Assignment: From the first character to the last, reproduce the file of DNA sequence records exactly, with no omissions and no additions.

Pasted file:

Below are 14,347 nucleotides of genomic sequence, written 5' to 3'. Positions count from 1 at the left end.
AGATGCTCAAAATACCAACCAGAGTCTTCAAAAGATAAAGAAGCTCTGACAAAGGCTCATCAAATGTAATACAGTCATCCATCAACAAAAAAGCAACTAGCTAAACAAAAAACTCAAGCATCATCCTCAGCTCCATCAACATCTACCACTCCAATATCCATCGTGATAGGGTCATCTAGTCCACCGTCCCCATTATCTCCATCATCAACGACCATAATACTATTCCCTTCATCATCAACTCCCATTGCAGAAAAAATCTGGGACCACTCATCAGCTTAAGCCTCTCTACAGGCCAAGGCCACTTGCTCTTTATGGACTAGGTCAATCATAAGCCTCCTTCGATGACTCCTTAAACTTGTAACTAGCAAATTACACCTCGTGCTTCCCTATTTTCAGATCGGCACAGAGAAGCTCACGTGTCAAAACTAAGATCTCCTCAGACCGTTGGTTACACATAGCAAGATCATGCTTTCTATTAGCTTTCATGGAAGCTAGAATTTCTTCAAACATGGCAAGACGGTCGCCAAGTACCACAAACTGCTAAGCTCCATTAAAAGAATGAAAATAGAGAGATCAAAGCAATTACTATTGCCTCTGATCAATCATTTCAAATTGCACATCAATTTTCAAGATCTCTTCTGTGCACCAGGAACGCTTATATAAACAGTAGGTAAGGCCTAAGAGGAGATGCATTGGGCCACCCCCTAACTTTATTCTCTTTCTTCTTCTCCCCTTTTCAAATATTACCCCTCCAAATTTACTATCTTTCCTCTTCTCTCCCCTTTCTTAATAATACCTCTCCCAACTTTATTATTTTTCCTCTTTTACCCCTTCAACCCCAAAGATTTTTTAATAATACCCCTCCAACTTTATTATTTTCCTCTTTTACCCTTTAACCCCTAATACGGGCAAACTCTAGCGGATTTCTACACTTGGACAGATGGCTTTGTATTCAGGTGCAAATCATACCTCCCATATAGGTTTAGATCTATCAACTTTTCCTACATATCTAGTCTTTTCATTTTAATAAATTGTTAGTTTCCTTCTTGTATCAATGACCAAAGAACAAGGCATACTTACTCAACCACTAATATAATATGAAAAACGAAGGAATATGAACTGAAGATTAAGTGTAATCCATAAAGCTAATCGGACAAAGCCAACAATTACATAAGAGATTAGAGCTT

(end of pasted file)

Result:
Below are 14,347 nucleotides of genomic sequence, written 5' to 3'. Positions count from 1 at the left end.
AGATGCTCAAAATACCAACCAGAGTCTTCAAAAGATAAAGAAGCTCTGACAAAGGCTCATCAAATGTAATACAGTCATCCATCAACAAAAAAGCAACTAGCTAAACAAAAAACTCAAGCATCATCCTCAGCTCCATCAACATCTACCACTCCAATATCCATCGTGATAGGGTCATCTAGTCCACCGTCCCCATTATCTCCATCATCAACGACCATAATACTATTCCCTTCATCATCAACTCCCATTGCAGAAAAAATCTGGGACCACTCATCAGCTTAAGCCTCTCTACAGGCCAAGGCCACTTGCTCTTTATGGACTAGGTCAATCATAAGCCTCCTTCGATGACTCCTTAAACTTGTAACTAGCAAATTACACCTCGTGCTTCCCTATTTTCAGATCGGCACAGAGAAGCTCACGTGTCAAAACTAAGATCTCCTCAGACCGTTGGTTACACATAGCAAGATCATGCTTTCTATTAGCTTTCATGGAAGCTAGAATTTCTTCAAACATGGCAAGACGGTCGCCAAGTACCACAAACTGCTAAGCTCCATTAAAAGAATGAAAATAGAGAGATCAAAGCAATTACTATTGCCTCTGATCAATCATTTCAAATTGCACATCAATTTTCAAGATCTCTTCTGTGCACCAGGAACGCTTATATAAACAGTAGGTAAGGCCTAAGAGGAGATGCATTGGGCCACCCCCTAACTTTATTCTCTTTCTTCTTCTCCCCTTTTCAAATATTACCCCTCCAAATTTACTATCTTTCCTCTTCTCTCCCCTTTCTTAATAATACCTCTCCCAACTTTATTATTTTTCCTCTTTTACCCCTTCAACCCCAAAGATTTTTTAATAATACCCCTCCAACTTTATTATTTTCCTCTTTTACCCTTTAACCCCTAATACGGGCAAACTCTAGCGGATTTCTACACTTGGACAGATGGCTTTGTATTCAGGTGCAAATCATACCTCCCATATAGGTTTAGATCTATCAACTTTTCCTACATATCTAGTCTTTTCATTTTAATAAATTGTTAGTTTCCTTCTTGTATCAATGACCAAAGAACAAGGCATACTTACTCAACCACTAATATAATATGAAAAACGAAGGAATATGAACTGAAGATTAAGTGTAATCCATAAAGCTAATCGGACAAAGCCAACAATTACATAAGAGATTAGAGCTT